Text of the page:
Hiking the Historic Railroad Tunnel Trail

As the holidays were drawing to a close and the prospect of a return to real life began to sink in, my family and I decided it was time for some fresh air. Off we went to Boulder City, where we hiked a portion of the Historic Railroad Tunnel Trail.

We accessed the trail near the Alan Bible Visitor Center, located just off US-93. Hemenway Park and downtown Boulder City are a short drive away. At the trailhead, you’ll find a parking lot, restrooms, and a dirt path that leads you up a slight hill. Here you will find a large metal gate. Walk through the gate, and you’re on your way to beautiful views of Lake Mead and impressively large railroad tunnels. (You can also access the trail from the Hoover Dam parking garage.)

Originally, the railroad system helped in the construction of Hoover Dam. Once the dam was completed in 1935, the railroad had served its purpose. It was used sporadically until 1961, and the tracks were removed in 1962.

Along the Historic Railroad Tunnel Trail, Boulder City.

A tunnel along the Historic Railroad Tunnel Trail. Boulder City, NV | Image by Sarah Vernetti

This trail does not form a loop, so keep in mind that you will be retracing your steps when you return to your car. Even though the railroad tunnel trail is wide and flat, hikers and bicyclists should use caution. There is no guardrail on the side of the trail and the drop-off can be pretty steep in some places.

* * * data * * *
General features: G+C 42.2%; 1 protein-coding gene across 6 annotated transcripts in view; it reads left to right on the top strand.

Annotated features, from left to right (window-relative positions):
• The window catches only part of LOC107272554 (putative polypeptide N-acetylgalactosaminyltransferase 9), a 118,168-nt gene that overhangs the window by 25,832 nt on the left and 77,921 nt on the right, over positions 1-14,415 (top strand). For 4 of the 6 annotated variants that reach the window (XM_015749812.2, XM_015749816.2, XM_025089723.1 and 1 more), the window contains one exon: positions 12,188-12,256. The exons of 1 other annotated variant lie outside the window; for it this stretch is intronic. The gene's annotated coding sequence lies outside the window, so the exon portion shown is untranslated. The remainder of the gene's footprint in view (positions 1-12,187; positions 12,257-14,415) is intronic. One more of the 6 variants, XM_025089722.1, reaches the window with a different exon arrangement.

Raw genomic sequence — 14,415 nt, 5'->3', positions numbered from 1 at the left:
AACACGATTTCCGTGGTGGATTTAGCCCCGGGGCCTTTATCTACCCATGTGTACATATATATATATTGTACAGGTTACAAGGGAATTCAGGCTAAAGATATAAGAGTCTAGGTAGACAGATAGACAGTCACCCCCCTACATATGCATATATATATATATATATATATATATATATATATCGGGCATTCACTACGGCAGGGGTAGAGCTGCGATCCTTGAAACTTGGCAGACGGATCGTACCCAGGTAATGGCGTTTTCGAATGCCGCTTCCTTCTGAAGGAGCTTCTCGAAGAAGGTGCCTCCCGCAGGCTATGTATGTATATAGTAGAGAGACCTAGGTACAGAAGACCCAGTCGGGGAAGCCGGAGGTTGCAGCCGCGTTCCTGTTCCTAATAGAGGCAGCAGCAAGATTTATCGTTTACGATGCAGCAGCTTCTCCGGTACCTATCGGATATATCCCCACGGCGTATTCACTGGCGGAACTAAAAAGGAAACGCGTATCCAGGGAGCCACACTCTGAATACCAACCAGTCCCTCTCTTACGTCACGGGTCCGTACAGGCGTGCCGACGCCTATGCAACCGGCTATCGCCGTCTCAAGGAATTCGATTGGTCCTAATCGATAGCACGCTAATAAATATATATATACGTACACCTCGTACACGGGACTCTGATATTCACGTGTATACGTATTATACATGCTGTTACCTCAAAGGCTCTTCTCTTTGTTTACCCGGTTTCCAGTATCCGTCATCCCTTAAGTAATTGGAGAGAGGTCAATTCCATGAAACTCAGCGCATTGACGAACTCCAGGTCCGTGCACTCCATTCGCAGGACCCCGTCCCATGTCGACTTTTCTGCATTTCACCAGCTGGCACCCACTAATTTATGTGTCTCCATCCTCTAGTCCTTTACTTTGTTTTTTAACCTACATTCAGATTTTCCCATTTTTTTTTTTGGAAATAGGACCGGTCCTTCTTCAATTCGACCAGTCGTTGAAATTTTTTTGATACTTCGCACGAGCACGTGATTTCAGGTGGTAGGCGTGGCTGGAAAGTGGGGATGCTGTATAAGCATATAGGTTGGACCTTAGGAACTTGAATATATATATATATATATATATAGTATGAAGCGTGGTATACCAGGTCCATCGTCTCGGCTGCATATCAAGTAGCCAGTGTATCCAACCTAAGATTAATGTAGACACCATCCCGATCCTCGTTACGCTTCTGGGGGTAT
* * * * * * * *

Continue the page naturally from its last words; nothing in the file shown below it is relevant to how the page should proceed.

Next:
Along the way, you’ll find plenty of places to take photos of Lake Mead. You’ll also see a few informational signs and benches if you want to sit for a while and enjoy the scenery.

View of Lake Mead from the Historic Railroad Tunnel Trail. Boulder City, NV

An impressive view of Lake Mead | Image by Sarah Vernetti

The first of the railroad tunnels is located about one mile into the hike. The size of the tunnels is pretty impressive. One of the informational signs along the way explains that the tunnels are over 20 feet tall and have been reinforced in recent years to add stability. The second tunnel comes soon after the first. The entire trail consists of five tunnels and is 3.7 miles one-way.

Historic Railroad Tunnel Trail, Boulder City, NV

The tunnels are over 20 feet high and 300 feet in length. | Image by Sarah Vernetti

Be on the look-out for a dose of history while you hike. You’ll see several huge concrete plugs off to the side of the trail that were used in the construction of Hoover Dam and were left behind. A small plaque explains the function of the plugs and includes a picture of them when they were still in use.

When we visited the trail on a weekend afternoon, we saw several other hikers. Helicopters on their way to Hoover Dam and Lake Mead zipped by overhead, and we could hear highway noise in the distance. This is not an isolated nature hike full of peace and solitude. However, it is fascinating and worth a visit.

For a trail map and information on the railroad’s history, visit the National Park Service online.

Safe travels!

Flash Fiction: “Best of 2014″ at Nailpolish Stories

I’m honored that my flash fiction, “Gray Area,” was selected for the Best of 2014 issue at Nailpolish Stories!

If you’re not familiar with Nailpolish Stories, it’s an online flash fiction publication that features stories of exactly 25 words, the titles of which are the names of nail polish colors. Writing in such a short format is a challenge, but I enjoy boiling down a story to it’s most essential elements. After all, in the world of flash fiction, less is more.